Manilla managed to get a loan from CitiBank in order to continue her sophomore year. The school provided her with a list of banks that allow international students to take out loans. Manilla agreed to this because she figured she'd only use the loan for a year. In the meantime she'd look for more scholarships and turn to her family for more aid.
Unfortunately, Manilla's family in Laos is feeling the effects of the American economic crisis. The decrease of the value of the American dollar has decreased the value of the kip, Lao's national currency. As a result, the Choulamountri's family business, which involves transferring goods to mines set up by foreigners, has not met the expected income.
"I'm just going to have to take out loans for my remaining college years, since I haven't really heard back from scholarships. It's scary because I don't know if I'll have a job by the time I graduate, so it's a lot of stress knowing I'm borrowing money" says Manilla.
Manilla's situation is not uncommon, since most international students are not frequent visitors of the Financial Services Office due to the little support the school can give them. But Cantelon believes this lack of communication could also be cultural.
"It depends on where the student comes from; some of them are not used to talking about economic hardships in the family" Says Cantelon "Usually we get international students referred to us by professors or faculty members that international students feel more comfortable talking to"
That was Ji Eun Kim's case. Ji Eun Kim came to SU from South Korea, and is currently coursing her sophomore year but doesn't really know if she'll be able to continue in the school. She believes the lack of communication between international students and financial services is both cultural and lack of information from the Financial Services Office.
"In South Korea, economic hardship in the family is sometimes seen as shameful, so they don't talk about it." Explains Ji Eun "But I don't think the school understands that sometimes we are ignorant about how American education works. When I applied to America I wasn't even thinking about whether they'd give me money or not, I was more worried about whether they'd accept me at all."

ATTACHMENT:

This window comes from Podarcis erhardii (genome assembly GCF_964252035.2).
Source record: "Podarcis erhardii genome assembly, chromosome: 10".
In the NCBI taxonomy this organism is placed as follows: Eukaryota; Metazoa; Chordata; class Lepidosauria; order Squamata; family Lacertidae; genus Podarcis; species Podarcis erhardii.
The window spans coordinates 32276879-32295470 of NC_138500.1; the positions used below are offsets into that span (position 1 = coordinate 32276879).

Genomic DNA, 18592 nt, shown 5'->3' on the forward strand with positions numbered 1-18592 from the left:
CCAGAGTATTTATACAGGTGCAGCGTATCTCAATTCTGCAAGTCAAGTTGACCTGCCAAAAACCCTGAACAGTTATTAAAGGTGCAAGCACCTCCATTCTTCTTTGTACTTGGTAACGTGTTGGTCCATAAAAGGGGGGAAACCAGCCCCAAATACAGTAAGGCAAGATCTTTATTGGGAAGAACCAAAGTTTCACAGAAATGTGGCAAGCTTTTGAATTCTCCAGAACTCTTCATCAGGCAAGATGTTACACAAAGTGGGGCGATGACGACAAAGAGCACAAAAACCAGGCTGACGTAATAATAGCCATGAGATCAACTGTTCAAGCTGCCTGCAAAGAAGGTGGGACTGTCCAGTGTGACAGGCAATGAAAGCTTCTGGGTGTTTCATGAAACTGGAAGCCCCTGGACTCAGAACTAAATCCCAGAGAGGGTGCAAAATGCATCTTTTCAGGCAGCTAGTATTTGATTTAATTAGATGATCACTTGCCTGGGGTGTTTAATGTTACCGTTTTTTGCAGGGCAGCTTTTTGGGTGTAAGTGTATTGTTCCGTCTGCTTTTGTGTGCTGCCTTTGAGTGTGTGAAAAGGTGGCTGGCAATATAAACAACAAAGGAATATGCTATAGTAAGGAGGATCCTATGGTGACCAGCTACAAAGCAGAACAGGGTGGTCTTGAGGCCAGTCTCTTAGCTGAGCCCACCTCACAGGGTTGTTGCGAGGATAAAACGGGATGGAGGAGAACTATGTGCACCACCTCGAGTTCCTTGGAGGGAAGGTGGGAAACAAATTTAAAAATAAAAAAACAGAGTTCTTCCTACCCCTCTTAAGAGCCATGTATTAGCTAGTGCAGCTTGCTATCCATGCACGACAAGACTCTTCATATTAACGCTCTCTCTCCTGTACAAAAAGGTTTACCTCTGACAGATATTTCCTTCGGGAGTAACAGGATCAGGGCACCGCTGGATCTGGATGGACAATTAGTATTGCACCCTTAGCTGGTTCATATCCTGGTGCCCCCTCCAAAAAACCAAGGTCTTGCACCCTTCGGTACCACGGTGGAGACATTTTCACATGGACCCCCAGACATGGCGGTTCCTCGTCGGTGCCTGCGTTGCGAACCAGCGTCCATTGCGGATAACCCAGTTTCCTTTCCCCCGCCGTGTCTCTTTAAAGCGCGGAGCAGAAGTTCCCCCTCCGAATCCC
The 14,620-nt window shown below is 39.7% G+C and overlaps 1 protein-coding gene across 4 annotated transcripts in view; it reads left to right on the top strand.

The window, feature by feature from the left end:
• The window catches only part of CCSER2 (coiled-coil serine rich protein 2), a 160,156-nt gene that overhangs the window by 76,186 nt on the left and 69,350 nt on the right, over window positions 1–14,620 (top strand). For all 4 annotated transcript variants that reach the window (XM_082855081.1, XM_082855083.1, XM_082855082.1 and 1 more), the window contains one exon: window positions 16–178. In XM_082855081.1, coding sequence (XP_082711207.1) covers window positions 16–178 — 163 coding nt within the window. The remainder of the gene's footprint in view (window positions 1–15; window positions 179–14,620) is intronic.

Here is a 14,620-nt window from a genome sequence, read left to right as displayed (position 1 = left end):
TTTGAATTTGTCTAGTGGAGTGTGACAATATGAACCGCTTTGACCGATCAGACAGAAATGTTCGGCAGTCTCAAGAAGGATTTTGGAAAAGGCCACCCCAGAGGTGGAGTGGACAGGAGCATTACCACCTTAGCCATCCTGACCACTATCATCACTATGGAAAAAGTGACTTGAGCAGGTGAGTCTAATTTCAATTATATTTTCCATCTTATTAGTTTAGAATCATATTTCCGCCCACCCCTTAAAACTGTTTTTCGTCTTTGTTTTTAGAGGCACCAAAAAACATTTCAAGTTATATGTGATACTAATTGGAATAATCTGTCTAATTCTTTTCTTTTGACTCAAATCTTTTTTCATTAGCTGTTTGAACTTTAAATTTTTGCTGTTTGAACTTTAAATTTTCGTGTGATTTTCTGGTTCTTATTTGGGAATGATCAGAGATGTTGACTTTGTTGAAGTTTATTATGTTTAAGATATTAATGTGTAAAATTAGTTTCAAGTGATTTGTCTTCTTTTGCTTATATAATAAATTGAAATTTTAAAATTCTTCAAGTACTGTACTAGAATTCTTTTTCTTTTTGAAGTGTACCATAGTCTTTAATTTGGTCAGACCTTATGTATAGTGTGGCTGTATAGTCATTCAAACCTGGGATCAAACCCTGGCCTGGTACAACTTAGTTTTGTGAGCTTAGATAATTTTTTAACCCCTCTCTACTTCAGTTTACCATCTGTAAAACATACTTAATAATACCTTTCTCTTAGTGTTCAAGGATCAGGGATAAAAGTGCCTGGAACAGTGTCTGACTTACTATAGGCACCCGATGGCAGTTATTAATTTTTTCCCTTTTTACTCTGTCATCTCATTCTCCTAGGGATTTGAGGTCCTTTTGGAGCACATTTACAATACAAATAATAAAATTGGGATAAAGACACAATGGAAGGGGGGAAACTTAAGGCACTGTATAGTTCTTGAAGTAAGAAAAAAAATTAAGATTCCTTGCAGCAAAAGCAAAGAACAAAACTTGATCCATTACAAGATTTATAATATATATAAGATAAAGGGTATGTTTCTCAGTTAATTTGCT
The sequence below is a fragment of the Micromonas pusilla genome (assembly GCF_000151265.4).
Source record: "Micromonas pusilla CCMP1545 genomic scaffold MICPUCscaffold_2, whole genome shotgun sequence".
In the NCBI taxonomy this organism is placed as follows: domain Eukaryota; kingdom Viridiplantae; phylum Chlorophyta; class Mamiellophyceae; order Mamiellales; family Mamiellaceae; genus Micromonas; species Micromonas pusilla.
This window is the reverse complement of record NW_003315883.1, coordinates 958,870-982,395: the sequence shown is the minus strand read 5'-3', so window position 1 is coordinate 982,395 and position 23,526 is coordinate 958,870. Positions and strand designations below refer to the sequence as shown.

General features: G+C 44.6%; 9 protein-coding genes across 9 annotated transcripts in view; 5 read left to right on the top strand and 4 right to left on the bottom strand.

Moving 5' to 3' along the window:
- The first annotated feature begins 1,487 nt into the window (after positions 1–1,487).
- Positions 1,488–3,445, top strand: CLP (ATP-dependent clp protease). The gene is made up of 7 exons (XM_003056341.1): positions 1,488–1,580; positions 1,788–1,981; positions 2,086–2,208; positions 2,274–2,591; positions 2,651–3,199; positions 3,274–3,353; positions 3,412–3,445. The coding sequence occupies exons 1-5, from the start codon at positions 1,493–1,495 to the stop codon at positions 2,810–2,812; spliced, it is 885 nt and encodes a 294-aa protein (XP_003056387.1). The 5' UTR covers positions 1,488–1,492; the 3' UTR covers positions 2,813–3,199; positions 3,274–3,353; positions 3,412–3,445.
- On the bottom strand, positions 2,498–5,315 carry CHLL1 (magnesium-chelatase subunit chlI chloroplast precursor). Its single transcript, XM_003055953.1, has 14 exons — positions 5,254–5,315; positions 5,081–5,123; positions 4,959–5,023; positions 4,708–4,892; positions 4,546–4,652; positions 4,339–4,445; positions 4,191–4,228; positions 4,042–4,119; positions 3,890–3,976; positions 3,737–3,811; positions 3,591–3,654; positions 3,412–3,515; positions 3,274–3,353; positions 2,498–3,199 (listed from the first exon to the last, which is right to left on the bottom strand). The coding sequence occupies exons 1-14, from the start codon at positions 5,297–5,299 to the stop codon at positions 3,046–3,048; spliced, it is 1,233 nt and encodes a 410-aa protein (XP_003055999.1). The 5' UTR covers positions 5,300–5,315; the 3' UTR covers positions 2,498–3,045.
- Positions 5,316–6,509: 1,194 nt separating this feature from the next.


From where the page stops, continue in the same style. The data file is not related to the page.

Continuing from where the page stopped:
The economic crisis has also affected South Korea, creating difficulties for Ji Eun's family. The value of their national currency has decreased and now Ji Eun's education is too much for the family.
"In my currency, I pay double the amount of what tuition is worth right now" says Ji Eun.
This February, South Korean President Lee Myung Bak declared the nation to be in an "emergency economic rescue mode", with money being invested in tax cuts and helping companies in financial problems.
Seattle University prides itself in the amount of international students that come to the school per year, but for Ji Eun, that appreciation for diversity is not reflected in their Financial Services Office. It wasn't until she talked to some of her professors that Ji Eun decided to write a letter explaining her circumstances.
"In that letter I just explained my sorrow and situation. I want to continue studying here, but the school is not helping me find money and my family can't afford it" She says.
When Financial Services received the letter back in March 2008, alongside three recommendation letters from professors, they told Ji Eun about the newly implemented financial form. They told her to fill it out and attach her letter to it. Ji Eun did receive some money after filling out the form, but she knows it's not enough and that she'll have to look into scholarships.